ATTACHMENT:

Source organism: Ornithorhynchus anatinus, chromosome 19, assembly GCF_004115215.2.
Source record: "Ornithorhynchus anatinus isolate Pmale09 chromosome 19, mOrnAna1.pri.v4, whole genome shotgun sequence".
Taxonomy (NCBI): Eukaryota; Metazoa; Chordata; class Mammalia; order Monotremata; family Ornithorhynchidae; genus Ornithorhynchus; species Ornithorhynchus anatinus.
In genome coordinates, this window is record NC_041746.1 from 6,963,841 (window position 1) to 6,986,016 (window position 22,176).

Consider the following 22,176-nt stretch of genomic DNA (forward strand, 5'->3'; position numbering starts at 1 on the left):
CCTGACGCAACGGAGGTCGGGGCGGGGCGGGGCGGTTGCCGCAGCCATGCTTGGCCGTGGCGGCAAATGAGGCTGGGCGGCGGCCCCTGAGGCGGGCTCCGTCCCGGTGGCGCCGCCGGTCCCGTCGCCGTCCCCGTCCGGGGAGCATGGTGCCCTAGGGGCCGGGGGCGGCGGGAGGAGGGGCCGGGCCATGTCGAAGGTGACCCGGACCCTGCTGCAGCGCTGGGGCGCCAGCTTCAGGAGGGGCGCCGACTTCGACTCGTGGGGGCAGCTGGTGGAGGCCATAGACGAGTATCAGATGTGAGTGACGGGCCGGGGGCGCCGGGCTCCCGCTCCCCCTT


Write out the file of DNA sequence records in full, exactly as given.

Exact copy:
Source organism: Ornithorhynchus anatinus, chromosome 19, assembly GCF_004115215.2.
Source record: "Ornithorhynchus anatinus isolate Pmale09 chromosome 19, mOrnAna1.pri.v4, whole genome shotgun sequence".
Taxonomy (NCBI): Eukaryota; Metazoa; Chordata; class Mammalia; order Monotremata; family Ornithorhynchidae; genus Ornithorhynchus; species Ornithorhynchus anatinus.
In genome coordinates, this window is record NC_041746.1 from 6,963,841 (window position 1) to 6,986,016 (window position 22,176).

Consider the following 22,176-nt stretch of genomic DNA (forward strand, 5'->3'; position numbering starts at 1 on the left):
CCTGACGCAACGGAGGTCGGGGCGGGGCGGGGCGGTTGCCGCAGCCATGCTTGGCCGTGGCGGCAAATGAGGCTGGGCGGCGGCCCCTGAGGCGGGCTCCGTCCCGGTGGCGCCGCCGGTCCCGTCGCCGTCCCCGTCCGGGGAGCATGGTGCCCTAGGGGCCGGGGGCGGCGGGAGGAGGGGCCGGGCCATGTCGAAGGTGACCCGGACCCTGCTGCAGCGCTGGGGCGCCAGCTTCAGGAGGGGCGCCGACTTCGACTCGTGGGGGCAGCTGGTGGAGGCCATAGACGAGTATCAGATGTGAGTGACGGGCCGGGGGCGCCGGGCTCCCGCTCCCCCTT